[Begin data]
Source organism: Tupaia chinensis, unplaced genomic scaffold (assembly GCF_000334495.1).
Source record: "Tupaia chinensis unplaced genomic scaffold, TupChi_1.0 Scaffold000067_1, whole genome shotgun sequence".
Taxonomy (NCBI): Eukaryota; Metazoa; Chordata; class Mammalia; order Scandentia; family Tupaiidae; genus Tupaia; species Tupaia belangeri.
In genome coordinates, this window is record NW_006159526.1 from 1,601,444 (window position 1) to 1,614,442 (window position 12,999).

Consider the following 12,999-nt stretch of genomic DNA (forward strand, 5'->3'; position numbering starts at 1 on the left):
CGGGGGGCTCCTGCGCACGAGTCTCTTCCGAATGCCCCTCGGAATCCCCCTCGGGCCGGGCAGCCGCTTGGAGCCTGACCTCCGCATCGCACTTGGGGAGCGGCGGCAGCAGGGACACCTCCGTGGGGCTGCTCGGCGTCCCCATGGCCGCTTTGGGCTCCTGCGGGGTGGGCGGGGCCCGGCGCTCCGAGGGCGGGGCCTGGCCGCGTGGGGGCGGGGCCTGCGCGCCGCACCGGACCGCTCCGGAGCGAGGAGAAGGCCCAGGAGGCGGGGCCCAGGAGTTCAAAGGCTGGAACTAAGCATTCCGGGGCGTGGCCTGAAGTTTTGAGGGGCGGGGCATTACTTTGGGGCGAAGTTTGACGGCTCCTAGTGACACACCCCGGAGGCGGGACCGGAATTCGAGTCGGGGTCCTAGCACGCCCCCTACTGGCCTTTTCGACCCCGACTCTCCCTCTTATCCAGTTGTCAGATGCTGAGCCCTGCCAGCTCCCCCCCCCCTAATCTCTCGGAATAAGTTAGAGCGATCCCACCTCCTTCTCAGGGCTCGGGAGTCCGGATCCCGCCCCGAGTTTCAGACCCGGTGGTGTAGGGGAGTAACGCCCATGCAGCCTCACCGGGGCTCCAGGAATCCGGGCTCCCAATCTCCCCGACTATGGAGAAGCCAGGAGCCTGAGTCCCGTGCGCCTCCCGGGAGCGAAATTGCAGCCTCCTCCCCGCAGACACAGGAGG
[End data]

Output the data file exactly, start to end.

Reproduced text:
Source organism: Tupaia chinensis, unplaced genomic scaffold (assembly GCF_000334495.1).
Source record: "Tupaia chinensis unplaced genomic scaffold, TupChi_1.0 Scaffold000067_1, whole genome shotgun sequence".
Taxonomy (NCBI): Eukaryota; Metazoa; Chordata; class Mammalia; order Scandentia; family Tupaiidae; genus Tupaia; species Tupaia belangeri.
In genome coordinates, this window is record NW_006159526.1 from 1,601,444 (window position 1) to 1,614,442 (window position 12,999).

Consider the following 12,999-nt stretch of genomic DNA (forward strand, 5'->3'; position numbering starts at 1 on the left):
CGGGGGGCTCCTGCGCACGAGTCTCTTCCGAATGCCCCTCGGAATCCCCCTCGGGCCGGGCAGCCGCTTGGAGCCTGACCTCCGCATCGCACTTGGGGAGCGGCGGCAGCAGGGACACCTCCGTGGGGCTGCTCGGCGTCCCCATGGCCGCTTTGGGCTCCTGCGGGGTGGGCGGGGCCCGGCGCTCCGAGGGCGGGGCCTGGCCGCGTGGGGGCGGGGCCTGCGCGCCGCACCGGACCGCTCCGGAGCGAGGAGAAGGCCCAGGAGGCGGGGCCCAGGAGTTCAAAGGCTGGAACTAAGCATTCCGGGGCGTGGCCTGAAGTTTTGAGGGGCGGGGCATTACTTTGGGGCGAAGTTTGACGGCTCCTAGTGACACACCCCGGAGGCGGGACCGGAATTCGAGTCGGGGTCCTAGCACGCCCCCTACTGGCCTTTTCGACCCCGACTCTCCCTCTTATCCAGTTGTCAGATGCTGAGCCCTGCCAGCTCCCCCCCCCCTAATCTCTCGGAATAAGTTAGAGCGATCCCACCTCCTTCTCAGGGCTCGGGAGTCCGGATCCCGCCCCGAGTTTCAGACCCGGTGGTGTAGGGGAGTAACGCCCATGCAGCCTCACCGGGGCTCCAGGAATCCGGGCTCCCAATCTCCCCGACTATGGAGAAGCCAGGAGCCTGAGTCCCGTGCGCCTCCCGGGAGCGAAATTGCAGCCTCCTCCCCGCAGACACAGGAGG